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If one spouse wants a divorce and the other does not will the court grant the divorce anyway

La Porte, TX |

My husband wants to end the marriage but I am not ready to call it over until we have made some type of attempt to save the relationship. I believe things can be worked out. He has said maybe things can be fixed but he is not sure he wants to.

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Attorney answers 3


Your husband will be able to get a divorce if he wants it, even if you do not. Most courts will encourage attempts to work out problems but it takes only one party to pursue a divorce. If he continues to want a divorce, and if he files, get a lawyer so that your interests in the community property are protected. Do not let your state of mind interfere with what you must do or you will regret it in the future.


In the State of Texas, a person is not required to stay married if they don't want to be married.

Therefore, you can want to remain married but the courts won't require your husband to be married.

The courts have discovered that if one party does not want to be married that marriage counseling does not work. Therefore, most judges won't order it unless both parties agree that they want to put the divorce on hold for a limited period of time.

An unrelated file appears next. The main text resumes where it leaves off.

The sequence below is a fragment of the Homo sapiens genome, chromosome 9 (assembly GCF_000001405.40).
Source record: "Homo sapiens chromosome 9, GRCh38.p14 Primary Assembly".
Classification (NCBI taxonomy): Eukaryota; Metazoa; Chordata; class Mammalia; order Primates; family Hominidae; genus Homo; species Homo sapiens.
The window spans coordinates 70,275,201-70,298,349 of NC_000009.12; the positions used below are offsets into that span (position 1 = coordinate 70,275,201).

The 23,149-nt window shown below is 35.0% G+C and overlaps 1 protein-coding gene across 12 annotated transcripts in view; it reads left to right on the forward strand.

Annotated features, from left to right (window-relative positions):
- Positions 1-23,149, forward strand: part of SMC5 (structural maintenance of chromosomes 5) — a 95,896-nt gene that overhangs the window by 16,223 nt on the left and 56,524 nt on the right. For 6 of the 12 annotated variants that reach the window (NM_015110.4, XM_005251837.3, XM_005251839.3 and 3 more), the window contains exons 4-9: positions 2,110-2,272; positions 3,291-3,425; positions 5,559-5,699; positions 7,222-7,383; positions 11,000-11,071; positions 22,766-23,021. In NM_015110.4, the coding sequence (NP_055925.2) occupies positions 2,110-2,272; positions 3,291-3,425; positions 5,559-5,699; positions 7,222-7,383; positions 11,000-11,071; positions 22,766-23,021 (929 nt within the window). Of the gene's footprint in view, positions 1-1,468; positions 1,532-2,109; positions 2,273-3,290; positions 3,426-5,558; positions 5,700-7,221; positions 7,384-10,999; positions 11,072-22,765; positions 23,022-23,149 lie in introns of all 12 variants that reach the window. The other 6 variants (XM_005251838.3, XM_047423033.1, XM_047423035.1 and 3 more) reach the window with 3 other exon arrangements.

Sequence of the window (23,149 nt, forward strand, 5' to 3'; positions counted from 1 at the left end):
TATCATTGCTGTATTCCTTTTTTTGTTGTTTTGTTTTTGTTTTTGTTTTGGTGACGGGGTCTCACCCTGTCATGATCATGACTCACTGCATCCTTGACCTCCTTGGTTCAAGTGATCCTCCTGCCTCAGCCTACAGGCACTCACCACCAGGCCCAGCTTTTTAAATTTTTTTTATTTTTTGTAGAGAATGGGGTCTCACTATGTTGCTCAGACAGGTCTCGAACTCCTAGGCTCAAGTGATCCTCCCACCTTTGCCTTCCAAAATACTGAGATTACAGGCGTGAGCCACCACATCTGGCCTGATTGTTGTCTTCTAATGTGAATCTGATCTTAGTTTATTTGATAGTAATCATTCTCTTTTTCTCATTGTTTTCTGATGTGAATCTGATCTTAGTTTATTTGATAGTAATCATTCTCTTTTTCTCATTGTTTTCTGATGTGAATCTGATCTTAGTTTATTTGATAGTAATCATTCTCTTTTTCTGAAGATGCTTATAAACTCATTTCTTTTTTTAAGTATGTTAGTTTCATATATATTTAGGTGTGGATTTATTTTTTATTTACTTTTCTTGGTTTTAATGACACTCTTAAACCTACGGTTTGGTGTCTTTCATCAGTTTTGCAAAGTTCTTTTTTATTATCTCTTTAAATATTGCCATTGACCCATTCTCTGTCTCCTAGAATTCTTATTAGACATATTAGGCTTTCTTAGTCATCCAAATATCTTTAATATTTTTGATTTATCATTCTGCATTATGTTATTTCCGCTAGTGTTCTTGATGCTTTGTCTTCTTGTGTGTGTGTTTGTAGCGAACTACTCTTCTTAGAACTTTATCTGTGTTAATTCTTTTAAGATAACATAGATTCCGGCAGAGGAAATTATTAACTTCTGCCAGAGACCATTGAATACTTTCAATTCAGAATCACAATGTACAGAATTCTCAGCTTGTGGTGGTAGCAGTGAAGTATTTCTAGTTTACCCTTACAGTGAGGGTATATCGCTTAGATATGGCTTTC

If you don't have an attorney, I highly recommend that you talk to one or hire one to assist you in trying to postpone your divorce. There are ways to delay a divorce. It is not easy to do.

If you "hide your head in the sand" then your husband will get a divorce and you may not be notified. You could end up hurting yourself in the long run. You could end up with nothing and he could end up with everything. You need to protect yourself!

Please consult with an attorney immediately!


You are to be commended for wanting to try to save the relationship. You and your husband have likely put a lot into the relationship, and if it has become derailed by time and various stresses, it is worth attempting to mend the rift. It is not uncommon for a tired married man or woman to wonder whether it is worth trying, but it usually is worth the effort.

Texas, however, is a "no-fault" divorce state, which means that neither party has to have fault grounds in order to file for and obtain a divorce. This means that if your husband wants a divorce and you do not, he will be able to get one anyway.

If you and your husband are still communicating reasonably well, you might want to try collaborative divorce to make things go smoother. Your willingness to save the relationship is a good indication that the two of you might at least be able to have a "good" divorce, rather than an all out war. I wish you the best.

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